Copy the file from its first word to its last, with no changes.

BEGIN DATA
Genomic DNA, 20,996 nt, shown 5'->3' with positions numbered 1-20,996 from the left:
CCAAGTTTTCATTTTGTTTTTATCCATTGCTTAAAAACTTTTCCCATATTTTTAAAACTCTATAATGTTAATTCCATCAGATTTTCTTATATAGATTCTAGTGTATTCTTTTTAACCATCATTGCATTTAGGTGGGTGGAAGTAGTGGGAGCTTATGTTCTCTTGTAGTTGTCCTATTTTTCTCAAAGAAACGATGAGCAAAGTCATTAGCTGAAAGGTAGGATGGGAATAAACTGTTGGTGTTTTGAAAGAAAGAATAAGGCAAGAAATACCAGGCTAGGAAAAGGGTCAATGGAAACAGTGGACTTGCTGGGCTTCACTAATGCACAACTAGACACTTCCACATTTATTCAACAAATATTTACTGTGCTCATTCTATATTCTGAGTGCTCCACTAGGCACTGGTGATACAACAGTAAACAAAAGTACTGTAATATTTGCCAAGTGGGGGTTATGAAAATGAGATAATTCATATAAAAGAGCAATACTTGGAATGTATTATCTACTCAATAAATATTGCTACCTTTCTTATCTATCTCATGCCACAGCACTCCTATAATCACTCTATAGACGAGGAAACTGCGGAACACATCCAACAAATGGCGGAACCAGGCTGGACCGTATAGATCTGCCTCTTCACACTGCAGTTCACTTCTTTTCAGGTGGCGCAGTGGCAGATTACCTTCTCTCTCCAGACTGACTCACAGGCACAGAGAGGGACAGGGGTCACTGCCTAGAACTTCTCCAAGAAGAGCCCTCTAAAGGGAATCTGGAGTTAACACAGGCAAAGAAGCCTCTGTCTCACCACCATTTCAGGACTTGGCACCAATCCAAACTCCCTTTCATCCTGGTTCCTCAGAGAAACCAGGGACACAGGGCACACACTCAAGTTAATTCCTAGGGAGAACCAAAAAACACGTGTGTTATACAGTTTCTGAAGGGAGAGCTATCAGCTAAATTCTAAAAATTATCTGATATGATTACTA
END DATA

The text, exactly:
Genomic DNA, 20,996 nt, shown 5'->3' with positions numbered 1-20,996 from the left:
CCAAGTTTTCATTTTGTTTTTATCCATTGCTTAAAAACTTTTCCCATATTTTTAAAACTCTATAATGTTAATTCCATCAGATTTTCTTATATAGATTCTAGTGTATTCTTTTTAACCATCATTGCATTTAGGTGGGTGGAAGTAGTGGGAGCTTATGTTCTCTTGTAGTTGTCCTATTTTTCTCAAAGAAACGATGAGCAAAGTCATTAGCTGAAAGGTAGGATGGGAATAAACTGTTGGTGTTTTGAAAGAAAGAATAAGGCAAGAAATACCAGGCTAGGAAAAGGGTCAATGGAAACAGTGGACTTGCTGGGCTTCACTAATGCACAACTAGACACTTCCACATTTATTCAACAAATATTTACTGTGCTCATTCTATATTCTGAGTGCTCCACTAGGCACTGGTGATACAACAGTAAACAAAAGTACTGTAATATTTGCCAAGTGGGGGTTATGAAAATGAGATAATTCATATAAAAGAGCAATACTTGGAATGTATTATCTACTCAATAAATATTGCTACCTTTCTTATCTATCTCATGCCACAGCACTCCTATAATCACTCTATAGACGAGGAAACTGCGGAACACATCCAACAAATGGCGGAACCAGGCTGGACCGTATAGATCTGCCTCTTCACACTGCAGTTCACTTCTTTTCAGGTGGCGCAGTGGCAGATTACCTTCTCTCTCCAGACTGACTCACAGGCACAGAGAGGGACAGGGGTCACTGCCTAGAACTTCTCCAAGAAGAGCCCTCTAAAGGGAATCTGGAGTTAACACAGGCAAAGAAGCCTCTGTCTCACCACCATTTCAGGACTTGGCACCAATCCAAACTCCCTTTCATCCTGGTTCCTCAGAGAAACCAGGGACACAGGGCACACACTCAAGTTAATTCCTAGGGAGAACCAAAAAACACGTGTGTTATACAGTTTCTGAAGGGAGAGCTATCAGCTAAATTCTAAAAATTATCTGATATGATTACTA